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I'm not asking about the definitions of estrange and strange, and I realise that modern usage isn't a strict function of the original meaning of a word. I wish to know why English appropriated both words.

Etymonline doesn't explain this. Its mention of the Modern French « étrange », worsens my confusion, because it insinuates some hidden reason why French only appropriated one Latin word. I read OED but it's too brusque; so I don't quote it.

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    Because it would be strange for English not to. – Hot Licks Apr 11 '15 at 18:15
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    There is no central registry or authority about how people talk, so there is no "adoption" ceremony and no record is kept about when who uses which word where and how. So a word can be "adopted" millions of times before it takes. Why it takes in some cases and not in others is as random as any other mutational evolutionary phenomenon. – John Lawler Apr 11 '15 at 18:34
  • There is no answer as to why, even though a decent answer can tell you when, based on extant samples. – pazzo Apr 11 '15 at 21:30
  • I've never heard of the word 'estrange' before - it must be very uncommon. A better example would be why we have both 'especially' and 'specially'. – curiousdannii Apr 12 '15 at 0:05
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English borrowed estrange (the adjective) from the French in the 13th century. This was early enough that it lost the initial 'e', like strive, strait, strap, strife, stable (from estriver, estrait, estrop, estrif, estable, all borrowed mid-14th century or earlier).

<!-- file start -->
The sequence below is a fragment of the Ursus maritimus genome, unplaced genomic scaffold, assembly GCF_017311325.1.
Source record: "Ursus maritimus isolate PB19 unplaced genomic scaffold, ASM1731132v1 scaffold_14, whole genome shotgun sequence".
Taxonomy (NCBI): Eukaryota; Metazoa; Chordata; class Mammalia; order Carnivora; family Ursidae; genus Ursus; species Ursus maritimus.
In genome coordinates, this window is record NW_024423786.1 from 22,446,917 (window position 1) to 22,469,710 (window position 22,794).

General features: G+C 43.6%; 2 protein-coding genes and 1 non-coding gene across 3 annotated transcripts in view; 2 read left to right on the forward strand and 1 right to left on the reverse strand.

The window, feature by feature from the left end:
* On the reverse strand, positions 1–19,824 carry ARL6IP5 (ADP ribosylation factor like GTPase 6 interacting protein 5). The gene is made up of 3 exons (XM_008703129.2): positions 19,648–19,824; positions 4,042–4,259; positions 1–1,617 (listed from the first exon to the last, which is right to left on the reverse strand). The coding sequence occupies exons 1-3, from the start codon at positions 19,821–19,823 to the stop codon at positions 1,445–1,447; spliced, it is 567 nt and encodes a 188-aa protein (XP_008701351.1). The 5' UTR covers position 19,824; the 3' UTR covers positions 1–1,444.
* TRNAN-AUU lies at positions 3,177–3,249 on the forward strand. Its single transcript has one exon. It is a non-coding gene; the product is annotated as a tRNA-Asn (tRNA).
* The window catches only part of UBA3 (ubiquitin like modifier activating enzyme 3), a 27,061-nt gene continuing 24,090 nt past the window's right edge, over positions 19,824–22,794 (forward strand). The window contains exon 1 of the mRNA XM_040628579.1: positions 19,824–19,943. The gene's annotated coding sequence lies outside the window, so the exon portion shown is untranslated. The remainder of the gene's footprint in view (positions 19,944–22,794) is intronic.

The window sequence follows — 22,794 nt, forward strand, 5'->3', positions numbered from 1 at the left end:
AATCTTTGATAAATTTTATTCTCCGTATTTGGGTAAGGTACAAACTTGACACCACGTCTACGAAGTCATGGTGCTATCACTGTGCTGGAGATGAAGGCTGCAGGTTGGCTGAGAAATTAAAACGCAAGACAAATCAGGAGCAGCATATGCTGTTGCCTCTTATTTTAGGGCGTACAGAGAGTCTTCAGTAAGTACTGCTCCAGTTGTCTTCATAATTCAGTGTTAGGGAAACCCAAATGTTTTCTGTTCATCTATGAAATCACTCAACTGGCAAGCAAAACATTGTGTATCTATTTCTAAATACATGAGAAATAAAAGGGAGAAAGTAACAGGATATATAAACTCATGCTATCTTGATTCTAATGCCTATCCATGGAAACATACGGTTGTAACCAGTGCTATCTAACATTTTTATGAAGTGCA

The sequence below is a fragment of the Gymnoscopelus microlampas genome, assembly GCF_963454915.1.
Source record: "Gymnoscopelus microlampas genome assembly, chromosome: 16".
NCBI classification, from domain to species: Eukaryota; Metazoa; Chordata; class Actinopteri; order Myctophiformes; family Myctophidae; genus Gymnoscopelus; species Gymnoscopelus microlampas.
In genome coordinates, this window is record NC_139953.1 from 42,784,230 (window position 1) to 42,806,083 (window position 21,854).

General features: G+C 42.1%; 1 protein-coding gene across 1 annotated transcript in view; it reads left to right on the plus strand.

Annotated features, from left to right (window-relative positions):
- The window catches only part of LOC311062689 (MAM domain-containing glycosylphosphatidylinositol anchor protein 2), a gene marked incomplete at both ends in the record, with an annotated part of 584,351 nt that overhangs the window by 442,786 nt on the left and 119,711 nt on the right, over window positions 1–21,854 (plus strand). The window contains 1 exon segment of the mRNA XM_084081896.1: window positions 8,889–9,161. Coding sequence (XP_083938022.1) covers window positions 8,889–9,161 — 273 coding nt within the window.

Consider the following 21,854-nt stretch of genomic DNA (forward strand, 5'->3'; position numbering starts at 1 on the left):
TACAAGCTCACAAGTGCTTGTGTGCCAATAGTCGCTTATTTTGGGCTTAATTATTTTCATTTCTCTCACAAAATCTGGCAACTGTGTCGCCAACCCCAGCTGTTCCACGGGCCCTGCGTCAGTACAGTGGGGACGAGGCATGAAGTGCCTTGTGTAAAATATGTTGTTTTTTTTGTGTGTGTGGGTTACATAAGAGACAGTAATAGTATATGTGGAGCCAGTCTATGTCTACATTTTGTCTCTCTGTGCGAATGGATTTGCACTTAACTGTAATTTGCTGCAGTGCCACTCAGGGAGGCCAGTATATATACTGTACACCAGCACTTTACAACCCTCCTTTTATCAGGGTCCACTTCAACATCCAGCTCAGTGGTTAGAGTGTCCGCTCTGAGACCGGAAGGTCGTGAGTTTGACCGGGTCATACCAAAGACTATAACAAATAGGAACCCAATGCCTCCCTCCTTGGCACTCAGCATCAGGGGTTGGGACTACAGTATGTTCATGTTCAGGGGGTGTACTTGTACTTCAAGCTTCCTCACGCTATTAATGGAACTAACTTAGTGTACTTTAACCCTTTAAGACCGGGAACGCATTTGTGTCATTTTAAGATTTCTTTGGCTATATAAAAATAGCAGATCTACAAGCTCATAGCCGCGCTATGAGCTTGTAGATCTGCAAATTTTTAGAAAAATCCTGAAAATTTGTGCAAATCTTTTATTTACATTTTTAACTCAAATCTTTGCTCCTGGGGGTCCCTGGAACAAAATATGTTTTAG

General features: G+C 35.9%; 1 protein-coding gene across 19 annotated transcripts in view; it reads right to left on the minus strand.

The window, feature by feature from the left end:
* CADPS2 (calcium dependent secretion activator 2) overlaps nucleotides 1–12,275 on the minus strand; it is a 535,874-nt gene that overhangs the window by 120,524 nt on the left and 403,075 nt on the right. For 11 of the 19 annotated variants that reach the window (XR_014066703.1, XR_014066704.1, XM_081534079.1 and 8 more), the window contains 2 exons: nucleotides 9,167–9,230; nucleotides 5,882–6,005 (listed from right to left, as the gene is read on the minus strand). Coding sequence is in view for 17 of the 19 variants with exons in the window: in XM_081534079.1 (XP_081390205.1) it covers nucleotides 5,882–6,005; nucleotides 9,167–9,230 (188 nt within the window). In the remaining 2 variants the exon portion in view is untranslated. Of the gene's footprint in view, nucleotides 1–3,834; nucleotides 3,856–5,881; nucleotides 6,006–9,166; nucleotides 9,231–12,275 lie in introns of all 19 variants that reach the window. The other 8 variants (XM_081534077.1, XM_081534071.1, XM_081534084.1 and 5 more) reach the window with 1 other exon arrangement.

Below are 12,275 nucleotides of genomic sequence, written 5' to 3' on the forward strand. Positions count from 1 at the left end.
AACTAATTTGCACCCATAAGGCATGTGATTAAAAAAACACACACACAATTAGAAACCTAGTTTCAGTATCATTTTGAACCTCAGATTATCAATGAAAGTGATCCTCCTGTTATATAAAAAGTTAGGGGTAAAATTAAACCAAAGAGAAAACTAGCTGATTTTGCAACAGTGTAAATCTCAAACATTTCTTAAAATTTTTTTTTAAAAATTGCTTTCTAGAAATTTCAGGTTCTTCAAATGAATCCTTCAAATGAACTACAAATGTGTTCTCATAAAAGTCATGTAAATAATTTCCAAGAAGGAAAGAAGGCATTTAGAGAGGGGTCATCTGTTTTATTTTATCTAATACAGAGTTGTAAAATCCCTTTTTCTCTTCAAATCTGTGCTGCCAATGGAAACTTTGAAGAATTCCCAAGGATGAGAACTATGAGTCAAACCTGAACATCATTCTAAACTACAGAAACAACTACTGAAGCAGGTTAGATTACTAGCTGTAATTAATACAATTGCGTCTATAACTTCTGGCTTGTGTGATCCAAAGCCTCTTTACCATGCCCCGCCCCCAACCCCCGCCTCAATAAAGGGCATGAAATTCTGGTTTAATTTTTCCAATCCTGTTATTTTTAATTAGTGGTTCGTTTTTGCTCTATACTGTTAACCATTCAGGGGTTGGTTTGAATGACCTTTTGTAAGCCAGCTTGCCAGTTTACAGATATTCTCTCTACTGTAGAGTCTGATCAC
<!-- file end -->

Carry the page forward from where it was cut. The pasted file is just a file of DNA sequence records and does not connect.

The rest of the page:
The verb estrange was borrowed in the late 15th century, after the adjective strange had already lost its initial e. Words borrowed in the 15th century and later seem to have kept their initial 'e', like establish (borrowed in the late 14th century) and estop (borrowed 15th century).

You can see from my examples that this isn't the only time something like this has happened: establish and stable come from very similar words in French, but stable was borrowed earlier.

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While "Strange" is an ADJECTIVE, "Estrange" is a VERB. Both words are required, so both have been adopted (or adapted) into English. Otherwise, some new word(s) would have been required for the verb form.

Consider the word Cactus from latin. It was borrowed together with the plural form cacti, but some folks use cactuses, which is a "new" word formed with English "rules" for plurals.

In the case of "Strange" & "Estrange", both forms are borrowed, rather than borrowing one word and making a new word for the variations.

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    This does not answer the question, which is why the SAME word (Old French estrange) was borrowed into English twice, with two different forms in English. – fdb Apr 11 '15 at 18:47
  • @fdb, I am not sure what you mean. (A) OP is saying "I wish to know why English appropriated both words." and I replied that English requires both forms ADJECTIVE & VERB, otherwise it has to make a new word (B) The provided reference Etymonline says that there were 2 Different French words "Old French estrange" & "Middle French estrangier" which were borrowed. – Prem Apr 12 '15 at 13:35
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    @Prem Sorry, but I meant to say something alike to user 'fdb' 's comment above. Why was the same ROOT, whatever it was (instead of 2 later disparate French words) borrowed into English twice, with two different forms in English? Does your answer explain this? – Greek - Area 51 Proposal Apr 17 '15 at 3:45
  • @LawArea51Proposal-Commit , No Problem, you should edit your question for clarity. Unfortunately , I do not know about the "Why", and currently I do not see any answer (or comment) regarding the "Why". The only other answer (by Peter Shor) gives the timelines when it happened & mentions that is is a common occurrence, but does not answer the "why". Maybe somebody will answer soon. – Prem Apr 17 '15 at 3:55

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